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WikiProject Geology (Rated Start-class, Low-importance)
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Improving suggestions[edit]

I would like to improve this article. E.G. the cited article is a dead link.

As I know this article, because Prof. Urai is my teacher, I know that the cited articles does not match the topic Boudinage exactly. It deals with linear fluted structures, the Mullions!EndoMax 11:07, 16 April 2007 (UTC)

"Boudinaged marble"[edit]

The image with the legend "Boudinaged marble bed within blueschist, Samos, Greece" most likely shows a segregation quartz vein in phyllite. These are secondary vein formations, so while they are "competent" now, they were once simply absent. —Preceding unsigned comment added by A.C. Akhavan (talkcontribs) 23:33, 8 September 2009 (UTC)

It may even be a quartz-feldspar pegmatite from the image, but I agree that it's definitely not marble (dangerous though it is to do rock identification from someone else's field photo). I'll change it to "Boudinaged quartz vein" and drop a note on the image talk page. Mikenorton (talk) 08:06, 9 September 2009 (UTC)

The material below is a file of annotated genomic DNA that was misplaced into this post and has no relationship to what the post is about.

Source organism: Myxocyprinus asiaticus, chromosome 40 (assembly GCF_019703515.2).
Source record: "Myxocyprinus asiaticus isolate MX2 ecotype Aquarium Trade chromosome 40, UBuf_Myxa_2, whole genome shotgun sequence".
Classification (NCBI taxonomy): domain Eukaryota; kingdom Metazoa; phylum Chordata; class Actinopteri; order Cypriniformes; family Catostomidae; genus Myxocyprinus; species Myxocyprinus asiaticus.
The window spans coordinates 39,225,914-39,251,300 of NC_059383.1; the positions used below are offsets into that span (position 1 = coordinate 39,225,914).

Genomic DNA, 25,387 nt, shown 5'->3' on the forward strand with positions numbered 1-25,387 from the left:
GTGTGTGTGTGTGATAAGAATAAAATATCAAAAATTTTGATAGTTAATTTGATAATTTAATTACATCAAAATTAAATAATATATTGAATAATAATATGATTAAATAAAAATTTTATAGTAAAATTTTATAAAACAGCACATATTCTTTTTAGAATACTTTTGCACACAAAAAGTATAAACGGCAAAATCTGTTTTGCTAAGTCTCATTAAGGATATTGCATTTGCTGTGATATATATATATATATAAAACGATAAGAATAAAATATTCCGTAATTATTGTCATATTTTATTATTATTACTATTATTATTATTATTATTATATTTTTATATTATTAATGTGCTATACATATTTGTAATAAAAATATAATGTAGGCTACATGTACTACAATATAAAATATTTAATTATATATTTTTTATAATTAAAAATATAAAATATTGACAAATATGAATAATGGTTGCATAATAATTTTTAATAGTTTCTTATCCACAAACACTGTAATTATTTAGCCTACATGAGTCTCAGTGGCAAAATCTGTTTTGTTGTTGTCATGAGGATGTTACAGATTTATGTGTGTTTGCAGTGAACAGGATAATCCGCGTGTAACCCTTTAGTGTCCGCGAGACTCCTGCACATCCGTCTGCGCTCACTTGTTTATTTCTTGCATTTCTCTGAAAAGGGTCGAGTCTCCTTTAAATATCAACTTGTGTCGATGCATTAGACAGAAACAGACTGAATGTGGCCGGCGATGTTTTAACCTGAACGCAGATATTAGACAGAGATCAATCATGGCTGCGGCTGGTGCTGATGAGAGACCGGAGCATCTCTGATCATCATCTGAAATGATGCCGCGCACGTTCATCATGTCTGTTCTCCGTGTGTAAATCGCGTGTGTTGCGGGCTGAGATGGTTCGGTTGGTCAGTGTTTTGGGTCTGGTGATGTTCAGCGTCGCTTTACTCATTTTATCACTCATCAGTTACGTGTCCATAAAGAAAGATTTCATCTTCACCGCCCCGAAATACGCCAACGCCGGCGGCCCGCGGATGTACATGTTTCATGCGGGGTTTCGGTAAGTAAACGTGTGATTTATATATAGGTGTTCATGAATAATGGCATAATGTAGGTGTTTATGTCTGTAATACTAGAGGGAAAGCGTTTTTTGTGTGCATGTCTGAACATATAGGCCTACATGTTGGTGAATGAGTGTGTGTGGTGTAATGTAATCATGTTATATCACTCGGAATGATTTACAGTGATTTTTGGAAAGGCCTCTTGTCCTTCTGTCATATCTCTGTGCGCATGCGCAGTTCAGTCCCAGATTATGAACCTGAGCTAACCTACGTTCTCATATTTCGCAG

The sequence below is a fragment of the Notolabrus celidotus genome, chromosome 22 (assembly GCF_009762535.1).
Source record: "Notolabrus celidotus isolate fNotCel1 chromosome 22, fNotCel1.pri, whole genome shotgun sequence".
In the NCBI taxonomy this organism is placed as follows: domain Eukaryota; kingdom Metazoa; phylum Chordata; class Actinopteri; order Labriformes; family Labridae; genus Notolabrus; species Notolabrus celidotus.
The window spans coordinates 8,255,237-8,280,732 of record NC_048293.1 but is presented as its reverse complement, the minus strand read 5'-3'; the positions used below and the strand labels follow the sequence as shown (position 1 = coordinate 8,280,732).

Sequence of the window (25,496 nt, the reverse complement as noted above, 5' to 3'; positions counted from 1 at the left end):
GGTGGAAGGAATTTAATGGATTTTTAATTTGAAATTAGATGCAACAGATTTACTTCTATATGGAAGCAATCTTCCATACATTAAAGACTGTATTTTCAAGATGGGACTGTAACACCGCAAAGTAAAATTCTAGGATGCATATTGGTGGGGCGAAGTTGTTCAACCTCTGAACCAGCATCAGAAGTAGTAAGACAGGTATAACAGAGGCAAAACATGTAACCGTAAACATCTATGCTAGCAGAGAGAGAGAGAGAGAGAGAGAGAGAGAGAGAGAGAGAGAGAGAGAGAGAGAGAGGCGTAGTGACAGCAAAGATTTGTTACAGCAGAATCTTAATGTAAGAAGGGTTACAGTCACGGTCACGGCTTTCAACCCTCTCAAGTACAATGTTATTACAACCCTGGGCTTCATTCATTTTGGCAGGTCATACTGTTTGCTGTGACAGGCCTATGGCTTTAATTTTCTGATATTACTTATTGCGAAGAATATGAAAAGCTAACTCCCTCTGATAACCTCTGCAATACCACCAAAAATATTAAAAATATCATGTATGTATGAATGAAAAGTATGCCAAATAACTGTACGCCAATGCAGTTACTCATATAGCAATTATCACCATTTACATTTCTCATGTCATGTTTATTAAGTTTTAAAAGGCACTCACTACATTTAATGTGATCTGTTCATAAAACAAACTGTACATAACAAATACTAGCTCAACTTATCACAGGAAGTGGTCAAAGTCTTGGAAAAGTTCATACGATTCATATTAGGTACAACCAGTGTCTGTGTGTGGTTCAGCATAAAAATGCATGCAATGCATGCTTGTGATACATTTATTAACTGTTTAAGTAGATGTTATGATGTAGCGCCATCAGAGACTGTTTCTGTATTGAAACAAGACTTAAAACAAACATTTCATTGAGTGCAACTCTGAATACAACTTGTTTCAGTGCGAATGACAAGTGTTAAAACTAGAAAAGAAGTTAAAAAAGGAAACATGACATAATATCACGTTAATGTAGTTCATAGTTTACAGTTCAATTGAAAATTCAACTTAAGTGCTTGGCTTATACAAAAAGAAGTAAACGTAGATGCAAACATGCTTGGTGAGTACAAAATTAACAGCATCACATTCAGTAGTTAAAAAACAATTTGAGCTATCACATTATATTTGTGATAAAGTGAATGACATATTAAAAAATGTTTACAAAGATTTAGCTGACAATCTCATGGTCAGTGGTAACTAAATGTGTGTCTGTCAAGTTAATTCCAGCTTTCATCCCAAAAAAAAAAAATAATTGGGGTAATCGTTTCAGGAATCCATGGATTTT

According to my longstanding understanding, the use of "competent" in the article is backwards. (It's the less competent bed that breaks up.) — Preceding unsigned comment added by PMH232 (talkcontribs) 12:44, 28 August 2013 (UTC)

I've added another reference to show that it is the competent layer that breaks up. Mikenorton (talk) 01:44, 29 August 2013 (UTC)


Oops! The following should be ~deleted~, since "chocolate-tablet boudin" is apparently a "term of art": - - - - - - — Preceding unsigned comment added by PMH232 (talkcontribs) 13:06, 28 August 2013 (UTC)


(I (USA) have never heard of this. References to ... (how does one say this?) something that's supposed to clarify something by serving as a well-known example ... should be universally recognizable.) — Preceding unsigned comment added by PMH232 (talkcontribs) 13:00, 28 August 2013 (UTC)

This is a relatively common term in structural geology. See e.g. [1], [2]. Mikenorton (talk) 01:53, 29 August 2013 (UTC)